In Nicholas Miraculous: The Amazing Career of the Redoubtable Dr. Nicholas Murray Butler (Columbia Univ. Press, 2015), Michael Rosenthal explores the life of Dr. Nicholas Murray Butler (1862–1947).
To some, like Teddy Roosevelt, he was “Nicholas Miraculous,” the fabled educator who had a hand in everything; to others, like Upton Sinclair, he was “the intellectual leader of the American plutocracy,” a champion of “false and cruel ideals.” Ezra Pound branded him “one of the more loathsome figures” of the age. Whether celebrated or despised, Nicholas Murray Butler was undeniably an irresistible force who helped shape American history. Continue reading
This week on “The Historians” podcast, jewelry designer Aja Raden has an account of how jewels have affected the course of history. Raden is author of Stoned: Jewelry, Obsession and How Desire Shapes the World (Harper Collins, 2015). You can listen here.
“The Historians” podcast is also heard each week on RISE, WMHT’s radio information service for the blind and print disabled in New York’s Capital Region and Hudson Valley. The podcast is recorded at Dave Greene’s Eastline Studio. Continue reading
“I went out after a Christmas tree and some laurel, through seas of mud,” wrote Jervis McEntee on Christmas eve, 1881, “to the place where I always go on the cross road between the Flat-bush and Pine bush roads. It rained a part of the time and turned into a snow storm on our return.”
Another year, McEntee’s usual places for a tree were so wet that he settled for a small hemlock on the side of the hill where he lived. It was a hill that offered a panoramic view of the entire village as well as the Rondout Creek and the Hudson River. His father James, an engineer who had helped build the nearby Delaware and Hudson Canal, had built the first house on the hill and the family still lived there. Continue reading
Throughout history, symbols have been used to identify and authenticate documents and governmental organizations. Symbols preceded literacy and as a result, today our municipal symbols contain few words. Unfortunately, the explanation of the symbols is tucked away in a file cabinet or lost altogether. Continue reading
What is the underlying ideological current that links Americans together regardless of their ancestral or regional diversity?
In this episode of the Ben Franklin’s World podcast, we explore “American Exceptionalism” and the ideas it embodies with John D. Wilsey, author of American Exceptionalism and Civil Religion: Reassessing the History of an Idea (IVP Academic, 2015). You can listen to the podcast here: www.benfranklinsworld.com/054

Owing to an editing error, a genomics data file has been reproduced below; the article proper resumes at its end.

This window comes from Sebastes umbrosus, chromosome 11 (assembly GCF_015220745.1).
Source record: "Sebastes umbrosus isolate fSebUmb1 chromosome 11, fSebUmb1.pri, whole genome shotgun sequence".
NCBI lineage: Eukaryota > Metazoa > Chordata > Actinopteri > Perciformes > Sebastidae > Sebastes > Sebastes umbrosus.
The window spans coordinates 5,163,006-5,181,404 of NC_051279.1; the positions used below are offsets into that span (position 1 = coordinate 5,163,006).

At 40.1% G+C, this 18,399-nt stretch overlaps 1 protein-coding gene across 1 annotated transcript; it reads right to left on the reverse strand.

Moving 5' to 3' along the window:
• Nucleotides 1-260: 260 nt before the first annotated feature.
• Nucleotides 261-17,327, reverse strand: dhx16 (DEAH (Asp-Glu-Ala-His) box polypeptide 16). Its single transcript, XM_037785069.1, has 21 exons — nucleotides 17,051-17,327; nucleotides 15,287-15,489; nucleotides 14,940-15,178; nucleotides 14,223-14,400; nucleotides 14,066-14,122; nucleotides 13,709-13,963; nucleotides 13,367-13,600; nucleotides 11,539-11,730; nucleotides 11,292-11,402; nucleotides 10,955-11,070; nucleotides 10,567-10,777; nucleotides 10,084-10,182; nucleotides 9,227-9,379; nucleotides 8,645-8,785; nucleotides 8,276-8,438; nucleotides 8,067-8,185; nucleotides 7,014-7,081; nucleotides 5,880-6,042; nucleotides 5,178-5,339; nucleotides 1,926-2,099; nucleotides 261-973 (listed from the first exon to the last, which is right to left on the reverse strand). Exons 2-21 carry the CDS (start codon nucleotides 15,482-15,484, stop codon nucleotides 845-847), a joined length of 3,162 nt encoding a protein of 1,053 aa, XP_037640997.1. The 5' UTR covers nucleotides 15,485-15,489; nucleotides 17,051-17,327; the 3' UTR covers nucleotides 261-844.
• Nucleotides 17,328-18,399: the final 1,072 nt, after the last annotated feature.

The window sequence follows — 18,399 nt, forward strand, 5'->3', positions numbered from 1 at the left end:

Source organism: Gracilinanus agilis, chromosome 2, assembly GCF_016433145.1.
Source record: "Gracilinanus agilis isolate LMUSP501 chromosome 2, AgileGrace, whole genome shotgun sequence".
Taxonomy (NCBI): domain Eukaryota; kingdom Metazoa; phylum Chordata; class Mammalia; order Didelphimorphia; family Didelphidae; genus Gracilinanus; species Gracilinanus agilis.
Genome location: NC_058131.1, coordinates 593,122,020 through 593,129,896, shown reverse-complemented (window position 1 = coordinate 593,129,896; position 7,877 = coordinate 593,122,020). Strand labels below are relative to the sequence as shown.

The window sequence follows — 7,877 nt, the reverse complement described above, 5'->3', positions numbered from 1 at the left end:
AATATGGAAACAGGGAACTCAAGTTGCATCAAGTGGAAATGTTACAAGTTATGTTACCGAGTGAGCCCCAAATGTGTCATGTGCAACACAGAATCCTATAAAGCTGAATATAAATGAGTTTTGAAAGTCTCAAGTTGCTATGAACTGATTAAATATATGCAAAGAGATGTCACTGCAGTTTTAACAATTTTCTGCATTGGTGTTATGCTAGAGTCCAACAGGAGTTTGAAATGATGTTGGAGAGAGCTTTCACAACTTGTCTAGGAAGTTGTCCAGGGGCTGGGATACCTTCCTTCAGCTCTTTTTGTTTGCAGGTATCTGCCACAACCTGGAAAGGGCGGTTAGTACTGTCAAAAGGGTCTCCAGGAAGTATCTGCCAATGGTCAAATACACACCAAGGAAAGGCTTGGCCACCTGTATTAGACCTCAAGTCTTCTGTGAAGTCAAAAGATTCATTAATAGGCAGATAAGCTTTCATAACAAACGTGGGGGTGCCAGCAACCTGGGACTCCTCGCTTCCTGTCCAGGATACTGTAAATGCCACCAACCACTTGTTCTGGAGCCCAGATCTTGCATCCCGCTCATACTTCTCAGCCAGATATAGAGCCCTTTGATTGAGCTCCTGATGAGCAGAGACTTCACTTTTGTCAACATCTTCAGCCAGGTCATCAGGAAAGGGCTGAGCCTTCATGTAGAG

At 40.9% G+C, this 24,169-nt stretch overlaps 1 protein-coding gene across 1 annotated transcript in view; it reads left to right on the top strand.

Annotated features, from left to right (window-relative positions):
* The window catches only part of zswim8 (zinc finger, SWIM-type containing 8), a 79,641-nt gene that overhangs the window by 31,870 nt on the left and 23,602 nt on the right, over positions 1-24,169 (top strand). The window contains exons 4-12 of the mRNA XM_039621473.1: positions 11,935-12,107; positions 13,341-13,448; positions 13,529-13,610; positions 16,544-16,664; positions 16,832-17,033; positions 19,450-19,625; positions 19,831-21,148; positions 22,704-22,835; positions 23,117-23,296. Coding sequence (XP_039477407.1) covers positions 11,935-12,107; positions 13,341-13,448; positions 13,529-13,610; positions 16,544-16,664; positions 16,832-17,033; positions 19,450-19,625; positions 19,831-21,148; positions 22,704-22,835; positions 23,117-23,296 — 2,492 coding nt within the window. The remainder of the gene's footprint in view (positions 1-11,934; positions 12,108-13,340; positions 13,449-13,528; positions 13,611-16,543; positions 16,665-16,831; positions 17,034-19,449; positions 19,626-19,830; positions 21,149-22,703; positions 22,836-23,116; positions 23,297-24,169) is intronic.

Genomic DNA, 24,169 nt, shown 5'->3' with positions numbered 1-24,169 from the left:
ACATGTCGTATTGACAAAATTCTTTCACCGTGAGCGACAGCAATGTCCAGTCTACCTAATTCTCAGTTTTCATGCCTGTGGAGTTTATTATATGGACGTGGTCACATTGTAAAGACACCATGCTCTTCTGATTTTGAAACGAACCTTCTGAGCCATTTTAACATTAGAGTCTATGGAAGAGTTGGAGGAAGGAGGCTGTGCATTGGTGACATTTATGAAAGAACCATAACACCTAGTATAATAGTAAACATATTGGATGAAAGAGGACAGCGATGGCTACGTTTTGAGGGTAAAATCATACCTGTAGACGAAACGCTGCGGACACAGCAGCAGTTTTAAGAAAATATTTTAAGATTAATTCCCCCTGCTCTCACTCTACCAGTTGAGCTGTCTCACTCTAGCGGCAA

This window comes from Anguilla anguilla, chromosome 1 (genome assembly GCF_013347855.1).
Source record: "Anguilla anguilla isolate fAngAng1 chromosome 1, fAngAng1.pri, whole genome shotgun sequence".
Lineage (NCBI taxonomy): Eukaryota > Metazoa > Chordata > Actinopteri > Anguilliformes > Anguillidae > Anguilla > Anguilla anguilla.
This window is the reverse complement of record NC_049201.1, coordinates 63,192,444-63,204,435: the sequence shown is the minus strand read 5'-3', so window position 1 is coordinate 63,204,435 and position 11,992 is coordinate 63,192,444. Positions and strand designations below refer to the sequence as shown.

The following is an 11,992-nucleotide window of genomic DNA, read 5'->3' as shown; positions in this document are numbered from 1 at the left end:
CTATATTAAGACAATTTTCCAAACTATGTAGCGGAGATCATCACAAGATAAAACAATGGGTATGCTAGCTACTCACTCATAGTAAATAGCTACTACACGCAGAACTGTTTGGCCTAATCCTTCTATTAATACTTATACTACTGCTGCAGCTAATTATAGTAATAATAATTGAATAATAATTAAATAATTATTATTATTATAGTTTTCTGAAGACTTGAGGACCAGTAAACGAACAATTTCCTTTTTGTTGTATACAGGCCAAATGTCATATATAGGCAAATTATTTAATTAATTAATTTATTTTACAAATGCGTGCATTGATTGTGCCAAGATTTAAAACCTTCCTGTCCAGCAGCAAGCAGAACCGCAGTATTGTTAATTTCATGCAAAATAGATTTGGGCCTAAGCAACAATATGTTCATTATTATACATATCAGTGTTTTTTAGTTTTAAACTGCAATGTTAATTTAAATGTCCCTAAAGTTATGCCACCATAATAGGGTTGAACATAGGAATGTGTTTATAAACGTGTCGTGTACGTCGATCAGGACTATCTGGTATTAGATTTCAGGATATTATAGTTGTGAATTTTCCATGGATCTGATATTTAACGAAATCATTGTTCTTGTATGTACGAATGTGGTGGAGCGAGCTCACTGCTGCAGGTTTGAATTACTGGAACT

In this episode of the Ben Franklin’s World podcast, we explore the early days of English settlement in North America with Malcolm Gaskill, Professor of History at the University of East Anglia and author of Between Two Worlds: How the English Became American (Basic Books, 2014). You can listen to the podcast here: www.benfranklinsworld.com/049
In this episode of the Ben Franklin’s World podcast, Adam Shprintzen, Assistant Professor of History at Marywood University and author of The Vegetarian Crusade: The Rise of an American Reform Movement, 1817-1921 (University of North Carolina Press, 2013), takes us on a journey through the origins of vegetarianism and the Vegetarian reform movement in the United States. You can listen to the podcast here: www.benfranklinsworld.com/044
Imagine it is 1665. The place is the wilderness along the banks of the river whose “waters flow both ways.” The native inhabitants are the Mohicans, the newcomers wishing to settle and trade are the Dutch. Exactly 350 years ago a deed was signed for the land the Mohicans called Caniskek, a place that would change forever and evolve into the present day town called Athens, New York. Continue reading
Among the foreign issues America has dealt with many times is hostage taking. Kidnappers have claimed various motives, but it was frequently done to extort money in support of a cause. Extortion kidnappings have often involved seizing of American missionaries and threatening to kill them unless ransom was paid. More than a hundred years ago, there occurred what is referred to as “America’s First Modern Hostage Crisis,” which is actually the subtitle of a 2003 book by Pulitzer Prize-winning author Teresa Carpenter.
“The Miss Stone Affair” is the title, referring to Protestant missionary Ellen Maria Stone. A North Country man was a key player in her story, which riveted the nation for half a year. Continue reading
Just across Union Square from The Nation’s headquarters on Irving Place there stands a hole-in-the-wall falafel joint that some of the magazine’s employees— including, rumor has it, the author of this blog post — are known to frequent. Habitually. Like, every day. Sometimes twice. Like salmon swimming home.
Until recently, this behavior had long puzzled scholars — defying, it seems, all we think we know about the instinct to self-preservation. But actually it makes eminent good sense: the falafel joint’s address — 26 East 17th Street — once belonged to the first headquarters of the Union League Club, and it was there, one fateful night in the early summer of 1863, just days before the Battle of Gettysburg, at a clap of divine lightning, at the end of an eternal drum-roll, for good or for ill, depending on whom you ask, the magazine now known the world over as America’s oldest weekly was summoned from the ether and was born. Continue reading